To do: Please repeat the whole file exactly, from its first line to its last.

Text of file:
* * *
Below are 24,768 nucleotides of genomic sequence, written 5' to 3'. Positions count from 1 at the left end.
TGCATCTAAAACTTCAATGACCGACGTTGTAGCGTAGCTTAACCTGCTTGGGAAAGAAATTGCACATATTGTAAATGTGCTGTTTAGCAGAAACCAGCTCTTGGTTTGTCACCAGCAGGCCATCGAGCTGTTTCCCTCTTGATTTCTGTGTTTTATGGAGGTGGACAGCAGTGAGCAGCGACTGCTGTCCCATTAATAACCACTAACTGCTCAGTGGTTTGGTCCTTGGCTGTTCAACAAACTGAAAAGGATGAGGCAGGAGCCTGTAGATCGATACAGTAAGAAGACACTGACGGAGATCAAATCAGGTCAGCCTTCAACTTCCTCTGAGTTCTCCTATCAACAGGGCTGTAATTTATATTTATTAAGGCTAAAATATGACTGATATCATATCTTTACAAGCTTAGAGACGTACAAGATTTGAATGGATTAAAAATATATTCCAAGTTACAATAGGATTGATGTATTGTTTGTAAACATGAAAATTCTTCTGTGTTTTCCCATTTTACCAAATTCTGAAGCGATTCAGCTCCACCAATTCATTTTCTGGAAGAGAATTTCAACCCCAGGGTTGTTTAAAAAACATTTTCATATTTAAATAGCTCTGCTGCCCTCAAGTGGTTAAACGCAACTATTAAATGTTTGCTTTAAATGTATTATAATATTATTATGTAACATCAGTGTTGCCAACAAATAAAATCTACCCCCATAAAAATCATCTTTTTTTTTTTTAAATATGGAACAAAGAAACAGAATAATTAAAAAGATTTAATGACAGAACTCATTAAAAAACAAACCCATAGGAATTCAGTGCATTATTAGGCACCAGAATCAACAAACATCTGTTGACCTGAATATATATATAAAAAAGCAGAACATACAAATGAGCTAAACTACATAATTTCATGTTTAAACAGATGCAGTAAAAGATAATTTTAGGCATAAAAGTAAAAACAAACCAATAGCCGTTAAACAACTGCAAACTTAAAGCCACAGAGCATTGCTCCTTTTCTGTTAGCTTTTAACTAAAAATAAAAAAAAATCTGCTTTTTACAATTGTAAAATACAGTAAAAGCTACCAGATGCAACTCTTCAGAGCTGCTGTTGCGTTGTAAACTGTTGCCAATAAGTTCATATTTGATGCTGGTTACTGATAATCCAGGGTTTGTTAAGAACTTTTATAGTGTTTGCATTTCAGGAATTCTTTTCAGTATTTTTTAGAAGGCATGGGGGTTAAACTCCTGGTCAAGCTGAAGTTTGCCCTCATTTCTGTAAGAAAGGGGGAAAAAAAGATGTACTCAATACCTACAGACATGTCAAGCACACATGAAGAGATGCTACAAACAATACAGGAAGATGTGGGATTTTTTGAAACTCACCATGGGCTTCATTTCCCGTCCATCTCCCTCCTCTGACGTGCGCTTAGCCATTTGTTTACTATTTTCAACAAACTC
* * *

Below are 24,768 nucleotides of genomic sequence, written 5' to 3'. Positions count from 1 at the left end.
TGCATCTAAAACTTCAATGACCGACGTTGTAGCGTAGCTTAACCTGCTTGGGAAAGAAATTGCACATATTGTAAATGTGCTGTTTAGCAGAAACCAGCTCTTGGTTTGTCACCAGCAGGCCATCGAGCTGTTTCCCTCTTGATTTCTGTGTTTTATGGAGGTGGACAGCAGTGAGCAGCGACTGCTGTCCCATTAATAACCACTAACTGCTCAGTGGTTTGGTCCTTGGCTGTTCAACAAACTGAAAAGGATGAGGCAGGAGCCTGTAGATCGATACAGTAAGAAGACACTGACGGAGATCAAATCAGGTCAGCCTTCAACTTCCTCTGAGTTCTCCTATCAACAGGGCTGTAATTTATATTTATTAAGGCTAAAATATGACTGATATCATATCTTTACAAGCTTAGAGACGTACAAGATTTGAATGGATTAAAAATATATTCCAAGTTACAATAGGATTGATGTATTGTTTGTAAACATGAAAATTCTTCTGTGTTTTCCCATTTTACCAAATTCTGAAGCGATTCAGCTCCACCAATTCATTTTCTGGAAGAGAATTTCAACCCCAGGGTTGTTTAAAAAACATTTTCATATTTAAATAGCTCTGCTGCCCTCAAGTGGTTAAACGCAACTATTAAATGTTTGCTTTAAATGTATTATAATATTATTATGTAACATCAGTGTTGCCAACAAATAAAATCTACCCCCATAAAAATCATCTTTTTTTTTTTTAAATATGGAACAAAGAAACAGAATAATTAAAAAGATTTAATGACAGAACTCATTAAAAAACAAACCCATAGGAATTCAGTGCATTATTAGGCACCAGAATCAACAAACATCTGTTGACCTGAATATATATATAAAAAAGCAGAACATACAAATGAGCTAAACTACATAATTTCATGTTTAAACAGATGCAGTAAAAGATAATTTTAGGCATAAAAGTAAAAACAAACCAATAGCCGTTAAACAACTGCAAACTTAAAGCCACAGAGCATTGCTCCTTTTCTGTTAGCTTTTAACTAAAAATAAAAAAAAATCTGCTTTTTACAATTGTAAAATACAGTAAAAGCTACCAGATGCAACTCTTCAGAGCTGCTGTTGCGTTGTAAACTGTTGCCAATAAGTTCATATTTGATGCTGGTTACTGATAATCCAGGGTTTGTTAAGAACTTTTATAGTGTTTGCATTTCAGGAATTCTTTTCAGTATTTTTTAGAAGGCATGGGGGTTAAACTCCTGGTCAAGCTGAAGTTTGCCCTCATTTCTGTAAGAAAGGGGGAAAAAAAGATGTACTCAATACCTACAGACATGTCAAGCACACATGAAGAGATGCTACAAACAATACAGGAAGATGTGGGATTTTTTGAAACTCACCATGGGCTTCATTTCCCGTCCATCTCCCTCCTCTGACGTGCGCTTAGCCATTTGTTTACTATTTTCAACAAACTC